Making the most of the Christmas holiday downtime: advice for sellers, buyers and estate agents

The Australian real estate market always slows down - some might suggest even shuts down - over the Christmas/New Year holiday break, especially after an exhausting year like 2013. 

But buyers, sellers and estate agents should always be ready for the next opportunity.

Mobile phone and iPad devices ensure we are all never far from the latest showcased property listing.

Sure we all want to take the formal Christmas Eve office closure and then the New Year's Eve fireworks, but there just might be times in-between and around these family events that get the 2014 sales activity well underway.

Successfully securing a transaction might be tricky with solicitors not keen to interfer with family holiday plans, but like most agents having executive assistants, there are staff who can do the legwork.

Even if it's not happening, the holiday slowdown can be used by estate agents for getting the mind and devices organised for the new year. Maybe sketching out or revising business goals and plans.

Our property commentators Jonathan Chancellor and Margie Blok give their pointers to ensuring a great start to the year because it won't be long before in the April Easter-Anzac Day break. Their tips, which are both contemporaneous and old-fashioned, could give you the opportunity or competitive edge in the unfolding 2014 marketplace.

HE SAID:

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Buyers:

*Follow up on properties that failed to sell at auction during November and December – vendors, whose properties have been languishing on the market for weeks, could be willing to listen to reasonable offers and also be more flexible in negotiating the terms of an offer. Also use this time to research sale prices of recent spring listings – the spring market has been quite frenetic, so take the time to guage where values are at now so you can be realistic about pricing the offers you make.

* Auction clearance rates normally trend downwards through December, so keep an eye out for those passed in prospects and put in a tough offer as you never know what sort of pressure the vendor will be under.

Sellers:

*Choose an experienced local agent, with a hyper executive assistant, who isn’t holidaying in Europe. Hopefully, the agent already knows the likely buyer from their long list of unsuccessful bidders at their spring recent auctions.

Use the Christmas/New Year period to tidy up your property and get it ready for a marketing campaign starting in late January. Spruce up the inside of your home as well as outside for it’s a lovely time of year to be in the garden.

* If your property failed to sell at auction in the run up to Christmas, instruct your agent to promote extended settlement terms on internet advertising, so buyers will have time to sell their property during January and February.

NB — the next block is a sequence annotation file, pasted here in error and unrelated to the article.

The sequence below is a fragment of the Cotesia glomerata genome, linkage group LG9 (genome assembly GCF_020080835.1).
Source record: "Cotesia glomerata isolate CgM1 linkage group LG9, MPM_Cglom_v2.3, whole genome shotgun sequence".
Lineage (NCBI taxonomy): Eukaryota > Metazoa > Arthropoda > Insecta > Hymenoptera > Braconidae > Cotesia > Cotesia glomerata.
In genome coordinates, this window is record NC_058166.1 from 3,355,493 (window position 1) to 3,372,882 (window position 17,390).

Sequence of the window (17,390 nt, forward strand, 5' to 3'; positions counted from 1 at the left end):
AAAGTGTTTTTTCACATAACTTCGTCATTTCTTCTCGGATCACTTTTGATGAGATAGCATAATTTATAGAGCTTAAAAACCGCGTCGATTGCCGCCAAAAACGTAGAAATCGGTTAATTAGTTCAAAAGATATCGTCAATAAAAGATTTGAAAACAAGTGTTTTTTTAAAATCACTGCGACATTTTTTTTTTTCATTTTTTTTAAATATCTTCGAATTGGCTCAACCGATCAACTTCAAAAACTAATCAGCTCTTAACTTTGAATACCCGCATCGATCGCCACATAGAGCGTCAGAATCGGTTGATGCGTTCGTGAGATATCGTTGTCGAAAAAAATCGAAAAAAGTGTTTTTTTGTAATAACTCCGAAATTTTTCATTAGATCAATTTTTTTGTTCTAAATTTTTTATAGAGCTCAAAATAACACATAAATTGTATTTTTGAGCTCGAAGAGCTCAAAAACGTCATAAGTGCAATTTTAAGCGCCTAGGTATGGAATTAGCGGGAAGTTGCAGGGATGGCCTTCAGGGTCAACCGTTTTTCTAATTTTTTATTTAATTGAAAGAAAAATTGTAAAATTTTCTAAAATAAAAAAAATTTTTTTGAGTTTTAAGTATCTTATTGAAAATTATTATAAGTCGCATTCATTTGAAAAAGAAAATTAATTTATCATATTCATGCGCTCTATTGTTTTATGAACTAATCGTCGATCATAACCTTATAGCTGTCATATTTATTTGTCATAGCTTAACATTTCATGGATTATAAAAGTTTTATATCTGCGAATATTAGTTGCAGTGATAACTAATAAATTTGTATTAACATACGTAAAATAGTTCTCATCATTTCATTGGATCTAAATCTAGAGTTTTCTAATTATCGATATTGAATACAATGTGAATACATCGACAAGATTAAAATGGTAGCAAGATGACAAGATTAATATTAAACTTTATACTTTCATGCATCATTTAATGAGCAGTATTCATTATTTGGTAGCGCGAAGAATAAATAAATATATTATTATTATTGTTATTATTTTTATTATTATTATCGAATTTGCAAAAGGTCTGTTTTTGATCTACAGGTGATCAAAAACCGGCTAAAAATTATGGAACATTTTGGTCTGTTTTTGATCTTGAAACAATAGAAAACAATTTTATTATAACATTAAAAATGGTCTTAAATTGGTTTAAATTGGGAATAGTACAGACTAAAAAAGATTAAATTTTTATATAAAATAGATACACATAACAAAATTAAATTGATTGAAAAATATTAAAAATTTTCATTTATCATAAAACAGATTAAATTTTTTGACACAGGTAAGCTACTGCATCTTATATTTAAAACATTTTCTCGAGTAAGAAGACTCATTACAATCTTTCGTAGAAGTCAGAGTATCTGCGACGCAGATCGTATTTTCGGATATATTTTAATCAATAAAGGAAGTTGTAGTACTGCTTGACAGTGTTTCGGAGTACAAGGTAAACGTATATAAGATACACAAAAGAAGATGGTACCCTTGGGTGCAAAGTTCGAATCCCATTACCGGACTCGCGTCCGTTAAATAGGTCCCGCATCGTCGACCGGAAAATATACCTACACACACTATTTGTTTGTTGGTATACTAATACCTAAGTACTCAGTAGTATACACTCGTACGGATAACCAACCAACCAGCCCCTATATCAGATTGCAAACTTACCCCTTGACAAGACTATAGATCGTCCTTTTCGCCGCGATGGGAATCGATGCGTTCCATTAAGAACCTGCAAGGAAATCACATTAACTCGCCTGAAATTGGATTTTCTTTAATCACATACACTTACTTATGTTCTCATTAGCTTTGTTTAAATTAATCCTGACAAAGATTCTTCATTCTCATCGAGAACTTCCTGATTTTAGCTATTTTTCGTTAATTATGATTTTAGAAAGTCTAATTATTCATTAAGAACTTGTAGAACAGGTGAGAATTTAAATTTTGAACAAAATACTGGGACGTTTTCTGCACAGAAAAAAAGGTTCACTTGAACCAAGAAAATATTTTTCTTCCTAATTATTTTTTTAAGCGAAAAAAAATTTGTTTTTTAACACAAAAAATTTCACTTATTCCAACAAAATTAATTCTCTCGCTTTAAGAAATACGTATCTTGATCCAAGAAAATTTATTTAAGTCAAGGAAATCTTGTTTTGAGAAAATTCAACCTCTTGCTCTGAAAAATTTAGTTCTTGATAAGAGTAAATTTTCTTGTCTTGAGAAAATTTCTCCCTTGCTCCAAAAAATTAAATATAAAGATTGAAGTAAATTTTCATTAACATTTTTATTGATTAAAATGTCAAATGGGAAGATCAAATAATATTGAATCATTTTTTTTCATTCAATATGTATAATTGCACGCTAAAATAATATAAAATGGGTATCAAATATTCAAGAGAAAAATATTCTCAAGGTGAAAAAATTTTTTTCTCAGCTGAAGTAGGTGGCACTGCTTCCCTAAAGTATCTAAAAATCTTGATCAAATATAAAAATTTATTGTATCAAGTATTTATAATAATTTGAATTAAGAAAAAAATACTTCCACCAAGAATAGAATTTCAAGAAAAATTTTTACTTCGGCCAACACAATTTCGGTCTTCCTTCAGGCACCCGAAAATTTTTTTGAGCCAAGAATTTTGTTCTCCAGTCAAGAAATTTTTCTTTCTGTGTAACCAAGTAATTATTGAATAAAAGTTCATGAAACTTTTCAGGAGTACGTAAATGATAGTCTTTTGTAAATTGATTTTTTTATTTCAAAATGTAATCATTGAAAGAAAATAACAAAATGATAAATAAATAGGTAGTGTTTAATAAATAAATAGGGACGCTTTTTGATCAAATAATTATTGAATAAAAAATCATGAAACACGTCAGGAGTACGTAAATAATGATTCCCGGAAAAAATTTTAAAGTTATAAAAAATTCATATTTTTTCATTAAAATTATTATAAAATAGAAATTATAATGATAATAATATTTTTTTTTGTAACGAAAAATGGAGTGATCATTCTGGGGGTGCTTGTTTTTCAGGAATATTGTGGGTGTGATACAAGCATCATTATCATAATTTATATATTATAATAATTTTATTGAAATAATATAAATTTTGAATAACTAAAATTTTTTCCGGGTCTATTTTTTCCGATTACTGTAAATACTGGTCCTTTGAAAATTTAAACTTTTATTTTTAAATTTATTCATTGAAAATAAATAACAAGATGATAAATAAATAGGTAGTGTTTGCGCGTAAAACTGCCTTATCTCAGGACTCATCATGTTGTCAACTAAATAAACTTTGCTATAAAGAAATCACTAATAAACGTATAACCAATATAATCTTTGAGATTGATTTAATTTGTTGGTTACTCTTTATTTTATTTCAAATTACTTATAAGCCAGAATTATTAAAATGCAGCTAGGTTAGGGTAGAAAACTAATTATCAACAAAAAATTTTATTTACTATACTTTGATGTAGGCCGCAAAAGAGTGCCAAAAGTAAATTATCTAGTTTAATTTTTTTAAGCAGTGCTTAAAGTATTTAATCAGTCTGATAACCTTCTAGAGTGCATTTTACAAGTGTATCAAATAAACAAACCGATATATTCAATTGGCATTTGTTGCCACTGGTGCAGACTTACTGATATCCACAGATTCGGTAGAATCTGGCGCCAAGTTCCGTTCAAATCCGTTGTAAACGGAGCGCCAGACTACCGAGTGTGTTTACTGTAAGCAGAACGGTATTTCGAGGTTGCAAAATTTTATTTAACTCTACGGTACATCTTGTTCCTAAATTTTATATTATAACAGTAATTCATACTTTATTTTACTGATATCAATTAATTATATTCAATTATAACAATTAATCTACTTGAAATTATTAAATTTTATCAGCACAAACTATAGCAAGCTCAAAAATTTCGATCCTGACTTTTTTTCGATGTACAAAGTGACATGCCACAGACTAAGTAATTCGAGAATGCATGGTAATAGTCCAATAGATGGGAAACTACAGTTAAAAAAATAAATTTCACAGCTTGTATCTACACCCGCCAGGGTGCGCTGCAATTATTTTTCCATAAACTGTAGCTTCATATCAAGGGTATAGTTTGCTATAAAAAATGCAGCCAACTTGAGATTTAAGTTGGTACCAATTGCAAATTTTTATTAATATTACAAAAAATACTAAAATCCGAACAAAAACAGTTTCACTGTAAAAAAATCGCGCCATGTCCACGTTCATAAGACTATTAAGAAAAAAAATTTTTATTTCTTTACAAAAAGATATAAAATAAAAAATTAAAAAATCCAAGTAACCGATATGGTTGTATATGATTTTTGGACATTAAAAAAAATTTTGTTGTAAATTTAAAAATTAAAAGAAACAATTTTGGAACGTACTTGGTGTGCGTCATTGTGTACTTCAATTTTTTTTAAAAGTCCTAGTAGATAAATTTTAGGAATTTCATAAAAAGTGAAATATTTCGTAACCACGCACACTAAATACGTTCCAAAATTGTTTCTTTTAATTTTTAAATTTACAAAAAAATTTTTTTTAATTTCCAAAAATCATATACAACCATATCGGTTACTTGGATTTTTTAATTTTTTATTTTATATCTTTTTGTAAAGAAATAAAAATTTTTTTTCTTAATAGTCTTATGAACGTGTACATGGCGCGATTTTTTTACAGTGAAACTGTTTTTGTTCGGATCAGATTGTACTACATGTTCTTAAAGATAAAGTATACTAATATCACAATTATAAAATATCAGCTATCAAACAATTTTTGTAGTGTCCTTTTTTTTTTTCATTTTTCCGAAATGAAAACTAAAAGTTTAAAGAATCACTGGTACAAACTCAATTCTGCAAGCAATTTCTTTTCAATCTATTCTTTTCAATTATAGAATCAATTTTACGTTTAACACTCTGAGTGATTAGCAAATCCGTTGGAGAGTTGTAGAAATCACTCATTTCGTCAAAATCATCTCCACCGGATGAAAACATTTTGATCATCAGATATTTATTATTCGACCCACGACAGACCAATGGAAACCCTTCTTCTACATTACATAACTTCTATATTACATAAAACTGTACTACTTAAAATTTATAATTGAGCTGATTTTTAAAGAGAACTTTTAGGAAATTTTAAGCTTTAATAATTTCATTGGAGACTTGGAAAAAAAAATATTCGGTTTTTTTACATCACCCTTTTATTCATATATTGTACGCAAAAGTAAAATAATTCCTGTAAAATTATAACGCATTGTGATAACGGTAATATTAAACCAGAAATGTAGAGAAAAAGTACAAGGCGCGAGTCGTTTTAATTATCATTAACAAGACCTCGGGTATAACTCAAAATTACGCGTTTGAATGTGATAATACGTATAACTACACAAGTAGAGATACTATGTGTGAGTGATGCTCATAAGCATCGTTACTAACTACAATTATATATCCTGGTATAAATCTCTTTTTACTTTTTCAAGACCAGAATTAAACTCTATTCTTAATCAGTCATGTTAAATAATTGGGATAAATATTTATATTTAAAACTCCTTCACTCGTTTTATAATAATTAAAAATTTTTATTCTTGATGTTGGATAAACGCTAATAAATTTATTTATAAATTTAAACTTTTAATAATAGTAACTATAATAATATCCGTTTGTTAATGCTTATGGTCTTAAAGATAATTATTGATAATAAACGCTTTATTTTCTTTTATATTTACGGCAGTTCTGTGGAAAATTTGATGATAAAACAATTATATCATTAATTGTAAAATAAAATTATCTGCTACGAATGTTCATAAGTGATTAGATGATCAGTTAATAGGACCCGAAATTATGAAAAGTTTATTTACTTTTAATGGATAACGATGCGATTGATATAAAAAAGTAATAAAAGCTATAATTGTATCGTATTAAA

Agents:

*Keep networking, but in a relaxed fashion - schedule lunches, drinks or coffee with friends, past clients and vendors. Pursue strong and constant communication with both buyers and sellers as to what's been happening with their specific listing of interest.

*The challenge is to quickly and increasingly understand what’s happening in the new 2014 market – and to believe it. You have to be in an informed position to advise your seller and buyers the facts about price and where the market is going. Remember no year is exactly the same as the prior one. 

mb-silhouette-4SHE SAID:

Buyers:

*Hot summer weather, and hoardes of holidaymakers, usually means a decrease in the number of people attending Saturday inspections – this could work to your advantage because competition for properties in popular price brackets may not be so strong. Be ready for the next opportunity by creating daily or weekly alerts for new listings on real estate websites

* Trawl the internet for listings where vendors have ignored their agent’s advice about making a property look good for sale. Search for properties which appear unattractive in photographs. Rooms with bad lighting and cluttered with knick-knacks can affect sale price, but these may not affect long-term value. Make realistic offers for properties which are demonstrably overpriced.

Sellers:

* Remember the old saying “the early bird catches the worm” – rather than wait until the February auction season, tell your agent to advertise your property as a forthcoming auction on the internet because buyers.

*If your property didn’t sell before Christmas, be sure to keep it looking in tip-top inspection order for eager buyers and expats (who are home for holidays during January) could be house-hunting.

Agents:

*Get back into the office swing during early January and use the time to stay in touch with your clients by calling to wish them a Happy New Year. Even if you make just 10 calls each day from Mondays to Fridays, this will add up to a large number of people over four weeks. Ring long time clients and those collected duing spring, so you let them all know of your continued interest in their purchasing and or sales.

* Update your databases and declutter your computer files, as well as other unnecessary paraphernalia lying around the office. Use this time to organize yourself in readiness for the year ahead. Evaluate your office systems and if these are not supremely efficient, then update software and set up new systems. Ensure that the website is kept up to date, and there's nothing more frustrating for readers if the sales or rental listings are actually no longer current.

news@propertyobserver.com.au

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